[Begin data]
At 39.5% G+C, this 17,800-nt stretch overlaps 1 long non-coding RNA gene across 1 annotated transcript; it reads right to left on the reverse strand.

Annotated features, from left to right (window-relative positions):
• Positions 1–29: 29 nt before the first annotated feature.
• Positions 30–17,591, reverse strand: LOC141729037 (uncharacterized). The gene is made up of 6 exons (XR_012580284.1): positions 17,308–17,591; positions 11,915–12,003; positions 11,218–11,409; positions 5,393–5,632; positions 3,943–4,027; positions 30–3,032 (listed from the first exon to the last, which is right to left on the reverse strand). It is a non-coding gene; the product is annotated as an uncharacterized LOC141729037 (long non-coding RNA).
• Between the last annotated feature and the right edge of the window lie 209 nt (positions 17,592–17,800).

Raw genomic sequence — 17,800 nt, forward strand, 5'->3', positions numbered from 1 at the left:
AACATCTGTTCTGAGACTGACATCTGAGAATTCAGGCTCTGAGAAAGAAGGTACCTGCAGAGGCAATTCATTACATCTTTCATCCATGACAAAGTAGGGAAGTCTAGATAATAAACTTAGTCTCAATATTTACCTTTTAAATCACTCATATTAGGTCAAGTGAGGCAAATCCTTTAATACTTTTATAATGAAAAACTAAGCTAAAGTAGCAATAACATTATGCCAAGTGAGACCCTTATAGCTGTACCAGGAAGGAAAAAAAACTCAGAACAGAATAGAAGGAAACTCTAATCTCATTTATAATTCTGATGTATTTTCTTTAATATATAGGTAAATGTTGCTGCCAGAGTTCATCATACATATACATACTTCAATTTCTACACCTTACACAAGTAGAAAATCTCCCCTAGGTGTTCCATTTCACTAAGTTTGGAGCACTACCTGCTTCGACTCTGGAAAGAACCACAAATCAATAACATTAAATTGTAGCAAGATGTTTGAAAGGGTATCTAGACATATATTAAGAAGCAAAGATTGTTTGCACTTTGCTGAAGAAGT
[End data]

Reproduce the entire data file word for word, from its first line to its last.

At 39.5% G+C, this 17,800-nt stretch overlaps 1 long non-coding RNA gene across 1 annotated transcript; it reads right to left on the reverse strand.

Annotated features, from left to right (window-relative positions):
• Positions 1–29: 29 nt before the first annotated feature.
• Positions 30–17,591, reverse strand: LOC141729037 (uncharacterized). The gene is made up of 6 exons (XR_012580284.1): positions 17,308–17,591; positions 11,915–12,003; positions 11,218–11,409; positions 5,393–5,632; positions 3,943–4,027; positions 30–3,032 (listed from the first exon to the last, which is right to left on the reverse strand). It is a non-coding gene; the product is annotated as an uncharacterized LOC141729037 (long non-coding RNA).
• Between the last annotated feature and the right edge of the window lie 209 nt (positions 17,592–17,800).

Raw genomic sequence — 17,800 nt, forward strand, 5'->3', positions numbered from 1 at the left:
AACATCTGTTCTGAGACTGACATCTGAGAATTCAGGCTCTGAGAAAGAAGGTACCTGCAGAGGCAATTCATTACATCTTTCATCCATGACAAAGTAGGGAAGTCTAGATAATAAACTTAGTCTCAATATTTACCTTTTAAATCACTCATATTAGGTCAAGTGAGGCAAATCCTTTAATACTTTTATAATGAAAAACTAAGCTAAAGTAGCAATAACATTATGCCAAGTGAGACCCTTATAGCTGTACCAGGAAGGAAAAAAAACTCAGAACAGAATAGAAGGAAACTCTAATCTCATTTATAATTCTGATGTATTTTCTTTAATATATAGGTAAATGTTGCTGCCAGAGTTCATCATACATATACATACTTCAATTTCTACACCTTACACAAGTAGAAAATCTCCCCTAGGTGTTCCATTTCACTAAGTTTGGAGCACTACCTGCTTCGACTCTGGAAAGAACCACAAATCAATAACATTAAATTGTAGCAAGATGTTTGAAAGGGTATCTAGACATATATTAAGAAGCAAAGATTGTTTGCACTTTGCTGAAGAAGT